happiness

The year of change 

What a year this has been. Life is so completely different from where I was at a year ago today. 

A year ago Dad moved to the hospice on what would turn out to be his last day. Being there as he left home was one of the most surreal experiences of my life. I both knew we were losing him and couldn’t imagine what life would be like without him at the same time. 

I still have moments where I feel something is wrong and run through what’s going on just to remember that he’s gone. I’ve needed him so much this last year, and yet his departure on his next spiritual journey was what guided me into mine. 

This is one of my favorite photos that Dad took. There is beauty everywhere. 

My happiness moment was a quiet day reflecting and studying, balanced by taking kids out for their Friday evening activities. Those quiet days are few and far between. 

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Melissa means honeybee 

Today was a missing Dad kind of day. I’m not really sure why – it was no different than any other day. 

I woke up at 3am because the house is 10 million degrees and we can’t open windows because Ella the Cat tries to jump out the second story (no screens). So I lay there thinking how ironic that it was probably only 10C outside and yet I was sweating away. Remind me of that in a couple of months when it’s -30 and I can’t get warm enough. 

I started thinking about Dad in the present tense and then had that terrible reminder that Dad in the present tense exists as an angel. That was a horrifying moment. I lay there thinking how surreal  the last few months have been. I even wished that I could go back to that afternoon in the hospice after he died when we were all gathered together. Not because I want to relive that moment, but because in that moment I knew it was real and now I keep pretending that it’s not.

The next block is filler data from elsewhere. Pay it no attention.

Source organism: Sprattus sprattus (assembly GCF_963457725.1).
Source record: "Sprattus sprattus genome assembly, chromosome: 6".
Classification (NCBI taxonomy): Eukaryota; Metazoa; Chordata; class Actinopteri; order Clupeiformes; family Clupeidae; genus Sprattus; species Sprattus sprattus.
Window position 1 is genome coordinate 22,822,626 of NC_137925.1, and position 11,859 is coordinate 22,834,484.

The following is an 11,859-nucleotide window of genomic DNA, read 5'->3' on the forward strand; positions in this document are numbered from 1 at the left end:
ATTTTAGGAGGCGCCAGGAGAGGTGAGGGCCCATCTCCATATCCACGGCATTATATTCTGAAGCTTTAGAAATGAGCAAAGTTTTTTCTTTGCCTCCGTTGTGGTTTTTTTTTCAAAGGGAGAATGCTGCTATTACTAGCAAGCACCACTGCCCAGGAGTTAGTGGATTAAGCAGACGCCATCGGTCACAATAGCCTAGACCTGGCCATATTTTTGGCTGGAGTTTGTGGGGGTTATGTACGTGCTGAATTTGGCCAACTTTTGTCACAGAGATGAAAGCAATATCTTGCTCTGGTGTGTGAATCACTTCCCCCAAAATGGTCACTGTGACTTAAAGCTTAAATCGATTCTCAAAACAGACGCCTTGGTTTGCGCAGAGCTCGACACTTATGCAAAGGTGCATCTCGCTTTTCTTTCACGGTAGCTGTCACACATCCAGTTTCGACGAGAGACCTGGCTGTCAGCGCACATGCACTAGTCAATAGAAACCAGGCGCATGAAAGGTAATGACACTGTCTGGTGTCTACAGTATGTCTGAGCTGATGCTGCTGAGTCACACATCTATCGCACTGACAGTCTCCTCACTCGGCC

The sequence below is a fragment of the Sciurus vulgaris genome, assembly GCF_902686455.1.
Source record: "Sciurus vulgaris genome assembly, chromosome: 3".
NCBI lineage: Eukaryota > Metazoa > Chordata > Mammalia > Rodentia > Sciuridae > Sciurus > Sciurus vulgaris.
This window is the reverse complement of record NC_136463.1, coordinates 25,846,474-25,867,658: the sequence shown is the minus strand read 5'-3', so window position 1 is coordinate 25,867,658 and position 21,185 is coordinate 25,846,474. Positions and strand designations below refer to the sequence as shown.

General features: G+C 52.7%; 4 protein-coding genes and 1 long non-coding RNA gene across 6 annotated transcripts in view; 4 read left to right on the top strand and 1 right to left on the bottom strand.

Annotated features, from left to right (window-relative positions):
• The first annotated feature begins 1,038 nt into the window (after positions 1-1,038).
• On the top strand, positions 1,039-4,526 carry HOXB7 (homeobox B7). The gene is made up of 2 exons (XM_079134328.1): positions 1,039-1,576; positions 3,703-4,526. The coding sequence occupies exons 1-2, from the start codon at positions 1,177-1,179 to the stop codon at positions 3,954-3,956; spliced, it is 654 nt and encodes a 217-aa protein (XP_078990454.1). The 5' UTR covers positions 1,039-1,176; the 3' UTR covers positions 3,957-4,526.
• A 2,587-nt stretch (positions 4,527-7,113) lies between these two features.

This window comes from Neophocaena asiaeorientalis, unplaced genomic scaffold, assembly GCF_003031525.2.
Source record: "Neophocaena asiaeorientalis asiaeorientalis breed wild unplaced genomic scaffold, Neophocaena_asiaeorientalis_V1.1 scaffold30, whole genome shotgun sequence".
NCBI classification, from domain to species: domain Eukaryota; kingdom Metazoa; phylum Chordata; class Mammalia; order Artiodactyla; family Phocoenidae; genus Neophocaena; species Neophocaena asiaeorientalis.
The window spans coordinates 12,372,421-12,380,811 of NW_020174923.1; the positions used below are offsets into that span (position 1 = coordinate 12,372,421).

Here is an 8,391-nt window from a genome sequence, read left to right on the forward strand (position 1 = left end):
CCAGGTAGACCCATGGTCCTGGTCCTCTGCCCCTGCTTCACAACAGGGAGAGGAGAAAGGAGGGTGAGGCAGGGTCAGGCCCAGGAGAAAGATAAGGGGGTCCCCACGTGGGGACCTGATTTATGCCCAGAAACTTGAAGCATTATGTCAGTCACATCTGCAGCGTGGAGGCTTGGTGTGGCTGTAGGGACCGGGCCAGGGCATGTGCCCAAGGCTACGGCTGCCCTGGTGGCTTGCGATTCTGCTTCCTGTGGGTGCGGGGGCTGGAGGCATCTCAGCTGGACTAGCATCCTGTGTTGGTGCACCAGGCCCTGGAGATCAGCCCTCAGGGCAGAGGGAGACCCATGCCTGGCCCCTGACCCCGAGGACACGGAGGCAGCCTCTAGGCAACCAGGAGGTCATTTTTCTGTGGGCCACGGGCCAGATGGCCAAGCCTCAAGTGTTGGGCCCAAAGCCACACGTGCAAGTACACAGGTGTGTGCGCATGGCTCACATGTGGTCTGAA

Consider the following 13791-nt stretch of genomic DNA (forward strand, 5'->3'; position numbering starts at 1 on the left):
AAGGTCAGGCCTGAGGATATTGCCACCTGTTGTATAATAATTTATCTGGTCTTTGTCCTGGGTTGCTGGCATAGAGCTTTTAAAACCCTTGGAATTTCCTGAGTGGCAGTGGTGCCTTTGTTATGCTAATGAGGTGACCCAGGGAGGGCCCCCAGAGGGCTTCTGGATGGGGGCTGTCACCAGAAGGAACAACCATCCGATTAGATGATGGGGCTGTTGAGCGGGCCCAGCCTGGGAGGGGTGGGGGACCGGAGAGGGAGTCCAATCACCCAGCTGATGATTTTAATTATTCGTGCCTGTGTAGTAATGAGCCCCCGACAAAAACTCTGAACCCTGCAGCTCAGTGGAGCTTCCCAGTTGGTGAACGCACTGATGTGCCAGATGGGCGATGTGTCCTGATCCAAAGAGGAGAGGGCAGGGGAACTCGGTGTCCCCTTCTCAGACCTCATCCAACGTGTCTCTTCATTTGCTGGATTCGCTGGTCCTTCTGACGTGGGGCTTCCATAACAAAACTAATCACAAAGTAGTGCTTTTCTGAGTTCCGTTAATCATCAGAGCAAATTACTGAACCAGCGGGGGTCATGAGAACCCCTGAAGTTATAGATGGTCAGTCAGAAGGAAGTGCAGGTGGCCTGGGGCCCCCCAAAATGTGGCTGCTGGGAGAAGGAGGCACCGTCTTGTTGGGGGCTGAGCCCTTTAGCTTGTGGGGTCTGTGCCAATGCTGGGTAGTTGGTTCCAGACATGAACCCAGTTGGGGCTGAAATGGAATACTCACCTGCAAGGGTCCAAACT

I dropped Jenna off at her camp at the SPCA and as I was getting ready to leave I ran into the mom of an old friend. They were a family we did Pony Club with and we spent a lot of time together in my teen years. She asked (naturally enough) how my family was doing and my brain responded with well, dad is dead so I’m not sure how he is, the rest of us are doing ok I suppose. I think my mouth gave a more politically correct version of that truth. 

I find I can write about it here, I can tell the banker about Dad, but when I have to tell someone close to me, I completely lose my shit. I really enjoyed the rest of our visit, but the entire time I felt totally shaken by having to say those words. 

So, thoughts of Dad hung around the rest of the day. When Jenna and I went to Community Natural Foods to do some shopping after camp I saw this:

  
Dad took a family favourite photo of a bee flying out of a sunflower that we have hanging over the door at their place. This doesn’t do justice to his photo (I don’t have the mad skills he did and this was taken with my iPhone) but it grounded me. For a few moments Jenna and I just stood there and stared at the bee in the sunflower and felt peace. It was a powerful little moment and I felt like I was being reminded of all the love and good times we shared and all the wonderful things to come. My happiness moment. 

Staring at the bee – in Greek, Melissa means honeybee – I felt loved and safe. 

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